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zoos should exist

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Voting Style: Open Point System: 7 Point
Started: 1/22/2013 Category: Science
Updated: 3 years ago Status: Post Voting Period
Viewed: 1,536 times Debate No: 29439
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I stand here to out rightly reject the motion "should zoos exist" .My rejection is not born out cynicism but rock solid arguments.

I do admit that some species have been saved from extinction by “captive breeding programmes”, but this offers no solution to the world wide conservation crisis.

It costs millions to save the Arabian oryx from dying out. I would like to ask the supporters of zoos weather the amount could be found for every endangered species? As regards the zoo value of zoo-breeding programmes, the very idea is questionable as some species, such as the African elephants, do not reproduce well in captivity.

Can captive animals get to enjoy their natural habitat? Are they not kept in poor and inhuman conditions in cages and enclosures and in artificial environments?

The worst thing is that zoo animals are displayed primarily for entertainment of the public. When the animals are placed in impoverished, unsuitable and noisy surroundings they often behave in abnormal ways. Polar bears in zoos are seen to constantly pace up and down or twist their heads and circle over and over again – a behaviour indicative of stress and frustration. Finally, nothing is more preposterous then to believe that when children visit zoos they are being educated. A more precise and informative impression is available to children every day through wildlife programmes on television.

Therefore I reject the motion that zoos should exist.

Thank you.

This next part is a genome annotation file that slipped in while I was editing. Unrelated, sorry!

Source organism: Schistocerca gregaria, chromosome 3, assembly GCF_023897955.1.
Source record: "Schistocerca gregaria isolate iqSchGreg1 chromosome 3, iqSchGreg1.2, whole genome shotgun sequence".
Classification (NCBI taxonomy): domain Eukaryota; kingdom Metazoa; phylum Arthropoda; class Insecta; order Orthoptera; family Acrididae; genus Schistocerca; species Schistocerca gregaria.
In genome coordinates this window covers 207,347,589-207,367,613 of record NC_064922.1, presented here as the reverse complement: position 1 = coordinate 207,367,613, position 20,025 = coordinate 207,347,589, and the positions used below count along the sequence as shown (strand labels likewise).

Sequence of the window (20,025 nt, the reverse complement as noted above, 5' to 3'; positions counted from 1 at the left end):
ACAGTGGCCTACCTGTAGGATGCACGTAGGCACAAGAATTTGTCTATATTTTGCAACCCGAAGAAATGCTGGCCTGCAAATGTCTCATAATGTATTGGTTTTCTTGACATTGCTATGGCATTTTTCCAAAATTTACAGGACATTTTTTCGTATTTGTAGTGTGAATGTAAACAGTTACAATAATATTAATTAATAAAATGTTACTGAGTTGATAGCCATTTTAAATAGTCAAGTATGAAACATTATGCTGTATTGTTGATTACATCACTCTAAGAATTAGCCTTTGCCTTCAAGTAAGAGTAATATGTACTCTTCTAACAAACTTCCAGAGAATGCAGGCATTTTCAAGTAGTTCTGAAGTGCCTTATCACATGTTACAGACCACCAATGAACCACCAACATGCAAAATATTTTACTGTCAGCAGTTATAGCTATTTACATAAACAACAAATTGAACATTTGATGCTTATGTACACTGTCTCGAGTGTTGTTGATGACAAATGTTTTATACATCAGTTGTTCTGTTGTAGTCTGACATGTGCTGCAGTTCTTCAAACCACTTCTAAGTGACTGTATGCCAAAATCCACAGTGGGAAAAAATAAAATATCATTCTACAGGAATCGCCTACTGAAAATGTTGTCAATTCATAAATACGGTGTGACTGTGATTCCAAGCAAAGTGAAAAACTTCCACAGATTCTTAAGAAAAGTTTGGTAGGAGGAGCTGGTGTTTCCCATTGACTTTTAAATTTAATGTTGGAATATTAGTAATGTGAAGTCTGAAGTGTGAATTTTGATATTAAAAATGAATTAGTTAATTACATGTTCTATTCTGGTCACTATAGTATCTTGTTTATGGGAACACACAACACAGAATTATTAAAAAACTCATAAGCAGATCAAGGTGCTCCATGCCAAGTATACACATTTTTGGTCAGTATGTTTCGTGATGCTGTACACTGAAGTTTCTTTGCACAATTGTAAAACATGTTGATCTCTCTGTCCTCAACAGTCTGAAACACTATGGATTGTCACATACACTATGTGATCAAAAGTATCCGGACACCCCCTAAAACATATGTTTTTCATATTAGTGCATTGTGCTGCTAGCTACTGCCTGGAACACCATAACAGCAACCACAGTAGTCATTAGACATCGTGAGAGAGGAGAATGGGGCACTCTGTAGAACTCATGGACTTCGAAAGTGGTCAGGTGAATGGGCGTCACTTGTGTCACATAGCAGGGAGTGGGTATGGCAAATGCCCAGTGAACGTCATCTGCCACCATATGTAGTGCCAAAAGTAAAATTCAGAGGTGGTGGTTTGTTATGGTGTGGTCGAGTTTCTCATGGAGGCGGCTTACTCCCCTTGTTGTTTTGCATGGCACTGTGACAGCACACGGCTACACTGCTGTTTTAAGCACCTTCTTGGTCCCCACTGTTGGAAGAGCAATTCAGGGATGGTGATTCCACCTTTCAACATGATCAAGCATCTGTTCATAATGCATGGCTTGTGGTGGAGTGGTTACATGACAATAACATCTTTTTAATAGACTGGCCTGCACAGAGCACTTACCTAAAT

In regards to the first issue that you have with zoos, no, the amount couldn't be raised for every single endangered species. Well, at least it is highly unlikely that it can't be done. But, does that mean we shouldn't try to help those that we can? Is it wrong to give foreign aid to different countries but not all, or money to some of the homeless but not all, or adopt some of the children out there that are up for adoption but not all? No, it's completely fine to do so. We may not be able to save them all but we can try. So that point is irrelevant, (also, I believe you meant "whether" not "weather").

It is true some species don't breed well in captivity, but which is better, limited breeding in captivity until a better solution arises or extinction in the wild? I'm gonna go with the solution that keeps a species alive.

On your next point, your first question is self-fulfilling, and pointles, if they are in captivity of course they can't experience their natural habitat. So I'm not sure why that question was posed. Now, regading conditions, only in some smaller zoos is this a major issue. Many zoos have extremely well kept habitats that are designed to mock real nature well. In addition, there are many parks that are natural habitats without enclosures. That being said, it again goes to the previous points of extinction. If they can survive in captivty, it may not be ideal but it may be the only thing for now.

Lastly, many zoos offer guided tours, talks with keepers and experts on the animals and other things. Education does happen at zoos, but even if not, they are still serving the previously pointed out purposes. What is wrong with entertainment?

Debate Round No. 1


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